Whenever we think of war and its repercussions, we almost invariably have in mind an entire string of cliché pictures from the dying soldiers, through holocaust victims, refugees, to pretty much who looks like he has lost someone in the midst of some kind of military conflict. It is not my intention here to somehow depreciate the importance and the powerful message of said pictures that we immediately associate with the horrors of war, but there are things we rarely think or speak of, that also fall into such category.
“Conscription” by Jack Bottomley is just that – a powerful example of how war breaks human spirit. It’s a single-take story (a criterion to enter One Shot Movie Competition, where it clawed its way to the final screening) about a man whose life is terribly disturbed by the war. So, accompanied by a radio speech of Winston Churchill’s (which is pretty ironic given how the story unfolds in the end, against how Churchill’s speeches are widely considered the pinnacle of uplifting patriotism) the man struggles with the most difficult decision of his life.
It’s simply stunning how much one can stuff into a single camera shot that lasts about 2 minutes. I mean, I’ve seen things before that tried to look smart by shoving all kinds of nonsense into the frame, but “Conscription” by way of minimalism in shooting with attention to detail gives the story a sense of depth without steering towards pretentious moralizing. I think Jack Bottomley has accomplished something here, because he invariably forced me to think what I would do if I were in such a position myself. Where does my patriotism end and where does it begin? How do my personal beliefs and moral code fare against what my country could expect from me? And do I even care enough about it all…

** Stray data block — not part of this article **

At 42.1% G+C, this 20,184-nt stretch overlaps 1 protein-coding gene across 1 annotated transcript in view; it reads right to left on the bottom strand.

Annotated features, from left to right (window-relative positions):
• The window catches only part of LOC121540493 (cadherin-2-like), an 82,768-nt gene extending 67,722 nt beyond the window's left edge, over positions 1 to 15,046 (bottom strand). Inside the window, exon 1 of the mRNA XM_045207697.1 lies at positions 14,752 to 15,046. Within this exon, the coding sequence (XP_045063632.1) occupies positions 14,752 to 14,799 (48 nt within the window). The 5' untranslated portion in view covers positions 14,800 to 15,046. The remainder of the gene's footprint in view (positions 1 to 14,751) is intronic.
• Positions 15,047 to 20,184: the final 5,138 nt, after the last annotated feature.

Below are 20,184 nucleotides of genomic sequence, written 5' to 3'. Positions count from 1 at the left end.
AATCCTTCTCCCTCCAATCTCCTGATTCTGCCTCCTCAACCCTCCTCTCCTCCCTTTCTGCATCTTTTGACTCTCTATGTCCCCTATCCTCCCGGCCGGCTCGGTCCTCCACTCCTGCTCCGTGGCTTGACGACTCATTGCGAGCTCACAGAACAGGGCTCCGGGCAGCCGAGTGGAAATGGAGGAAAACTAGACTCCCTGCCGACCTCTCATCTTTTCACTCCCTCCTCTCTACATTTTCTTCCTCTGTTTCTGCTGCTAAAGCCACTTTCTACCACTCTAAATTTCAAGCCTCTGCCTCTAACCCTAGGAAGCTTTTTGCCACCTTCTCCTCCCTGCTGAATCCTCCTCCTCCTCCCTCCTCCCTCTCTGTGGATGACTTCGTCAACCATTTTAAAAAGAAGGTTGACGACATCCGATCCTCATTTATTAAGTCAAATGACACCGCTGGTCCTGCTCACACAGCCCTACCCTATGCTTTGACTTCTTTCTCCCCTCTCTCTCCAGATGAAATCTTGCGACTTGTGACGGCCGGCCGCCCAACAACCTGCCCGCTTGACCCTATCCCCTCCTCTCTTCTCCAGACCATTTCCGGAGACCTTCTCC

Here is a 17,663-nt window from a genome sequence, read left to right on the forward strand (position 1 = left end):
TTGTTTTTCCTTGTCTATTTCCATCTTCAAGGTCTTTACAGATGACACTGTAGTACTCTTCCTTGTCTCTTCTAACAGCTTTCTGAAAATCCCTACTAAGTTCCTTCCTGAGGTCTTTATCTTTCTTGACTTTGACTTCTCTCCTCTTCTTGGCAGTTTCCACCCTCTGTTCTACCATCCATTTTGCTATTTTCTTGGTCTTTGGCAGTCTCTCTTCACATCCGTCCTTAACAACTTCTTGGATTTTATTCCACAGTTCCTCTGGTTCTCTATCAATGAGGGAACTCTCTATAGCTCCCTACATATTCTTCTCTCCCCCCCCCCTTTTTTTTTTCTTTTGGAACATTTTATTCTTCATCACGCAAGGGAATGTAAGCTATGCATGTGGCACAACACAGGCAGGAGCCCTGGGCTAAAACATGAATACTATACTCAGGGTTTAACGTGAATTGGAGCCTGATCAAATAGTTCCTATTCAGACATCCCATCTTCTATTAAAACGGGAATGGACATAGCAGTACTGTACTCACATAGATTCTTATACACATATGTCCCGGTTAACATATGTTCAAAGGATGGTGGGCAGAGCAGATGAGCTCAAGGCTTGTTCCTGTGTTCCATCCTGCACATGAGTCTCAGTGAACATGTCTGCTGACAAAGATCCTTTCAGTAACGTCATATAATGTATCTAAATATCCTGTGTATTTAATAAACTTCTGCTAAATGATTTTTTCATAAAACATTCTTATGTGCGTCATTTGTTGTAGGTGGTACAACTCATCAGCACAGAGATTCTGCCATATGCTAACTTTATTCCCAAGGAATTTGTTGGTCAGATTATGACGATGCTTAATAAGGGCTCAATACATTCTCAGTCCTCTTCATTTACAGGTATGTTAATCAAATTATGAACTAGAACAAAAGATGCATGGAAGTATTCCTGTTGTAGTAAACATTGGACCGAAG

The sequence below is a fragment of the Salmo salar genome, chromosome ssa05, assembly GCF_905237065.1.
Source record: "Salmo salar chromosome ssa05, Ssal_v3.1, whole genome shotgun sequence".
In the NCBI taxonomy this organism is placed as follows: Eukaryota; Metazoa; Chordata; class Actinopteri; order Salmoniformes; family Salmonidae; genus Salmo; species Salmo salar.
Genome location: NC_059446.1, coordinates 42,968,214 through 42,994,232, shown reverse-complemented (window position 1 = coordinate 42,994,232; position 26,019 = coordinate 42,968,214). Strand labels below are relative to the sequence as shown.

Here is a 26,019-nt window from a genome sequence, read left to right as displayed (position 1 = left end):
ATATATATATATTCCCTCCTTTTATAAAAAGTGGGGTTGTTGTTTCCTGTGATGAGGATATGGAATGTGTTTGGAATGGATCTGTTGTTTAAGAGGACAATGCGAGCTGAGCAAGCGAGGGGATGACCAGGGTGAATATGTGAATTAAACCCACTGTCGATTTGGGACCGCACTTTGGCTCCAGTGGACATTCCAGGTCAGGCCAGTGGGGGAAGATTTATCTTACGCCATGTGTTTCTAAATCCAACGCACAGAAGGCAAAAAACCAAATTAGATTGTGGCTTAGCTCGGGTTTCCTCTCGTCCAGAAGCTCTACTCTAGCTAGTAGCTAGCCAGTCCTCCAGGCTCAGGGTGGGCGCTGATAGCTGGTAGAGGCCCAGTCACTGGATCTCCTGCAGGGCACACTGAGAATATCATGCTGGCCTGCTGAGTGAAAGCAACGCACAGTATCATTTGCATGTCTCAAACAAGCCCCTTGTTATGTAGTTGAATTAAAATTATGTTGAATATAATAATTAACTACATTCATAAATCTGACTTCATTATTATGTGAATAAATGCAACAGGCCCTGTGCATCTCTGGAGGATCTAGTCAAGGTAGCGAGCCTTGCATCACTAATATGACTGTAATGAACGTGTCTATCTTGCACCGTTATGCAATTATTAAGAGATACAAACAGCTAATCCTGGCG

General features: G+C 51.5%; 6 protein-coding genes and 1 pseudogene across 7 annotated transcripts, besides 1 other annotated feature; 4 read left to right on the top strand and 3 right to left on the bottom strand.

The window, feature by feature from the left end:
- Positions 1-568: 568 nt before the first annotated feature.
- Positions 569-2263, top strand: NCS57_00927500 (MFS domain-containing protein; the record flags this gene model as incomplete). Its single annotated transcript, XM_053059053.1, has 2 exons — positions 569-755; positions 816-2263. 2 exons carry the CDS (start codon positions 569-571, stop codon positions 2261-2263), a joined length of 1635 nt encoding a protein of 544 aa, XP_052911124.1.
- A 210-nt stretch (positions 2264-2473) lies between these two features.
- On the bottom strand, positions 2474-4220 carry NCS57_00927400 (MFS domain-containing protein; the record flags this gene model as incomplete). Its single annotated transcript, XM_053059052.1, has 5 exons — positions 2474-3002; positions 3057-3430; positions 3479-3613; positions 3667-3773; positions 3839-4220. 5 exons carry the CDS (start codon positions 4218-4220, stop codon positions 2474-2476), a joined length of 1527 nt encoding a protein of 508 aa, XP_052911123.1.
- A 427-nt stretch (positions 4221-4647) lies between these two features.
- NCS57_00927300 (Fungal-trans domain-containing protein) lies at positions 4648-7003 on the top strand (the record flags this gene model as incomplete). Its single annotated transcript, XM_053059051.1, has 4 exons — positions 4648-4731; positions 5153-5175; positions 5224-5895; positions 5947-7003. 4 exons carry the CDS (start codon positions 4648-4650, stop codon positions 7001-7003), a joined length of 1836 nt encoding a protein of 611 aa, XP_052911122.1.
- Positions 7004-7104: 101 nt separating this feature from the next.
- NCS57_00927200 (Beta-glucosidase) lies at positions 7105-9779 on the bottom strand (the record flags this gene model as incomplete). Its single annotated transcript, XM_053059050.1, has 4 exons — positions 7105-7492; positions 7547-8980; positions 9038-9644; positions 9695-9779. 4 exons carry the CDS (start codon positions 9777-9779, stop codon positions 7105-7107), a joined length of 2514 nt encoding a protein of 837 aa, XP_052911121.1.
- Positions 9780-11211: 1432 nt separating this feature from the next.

I reckon that most of the so-called difficult decisions we face during our lifetimes are on a completely different level to what is posed in here by “Conscription”. At no point in life do we want to choose how our lives would end… And at any given point in time, chances are that somewhere in the world someone might be faced with a dilemma of just that nature – and it scared the living hell out of me more than any other horrors of war. After all, the mass-media and Hollywood have made me somehow immune to the bulk of the violence that is associated with military conflicts, but this amazing, creepy and ultimately disturbing short film broken through this thick shell of indifference that had encapsulated that little part of my brain that is responsible for empathy. Well done, Sir!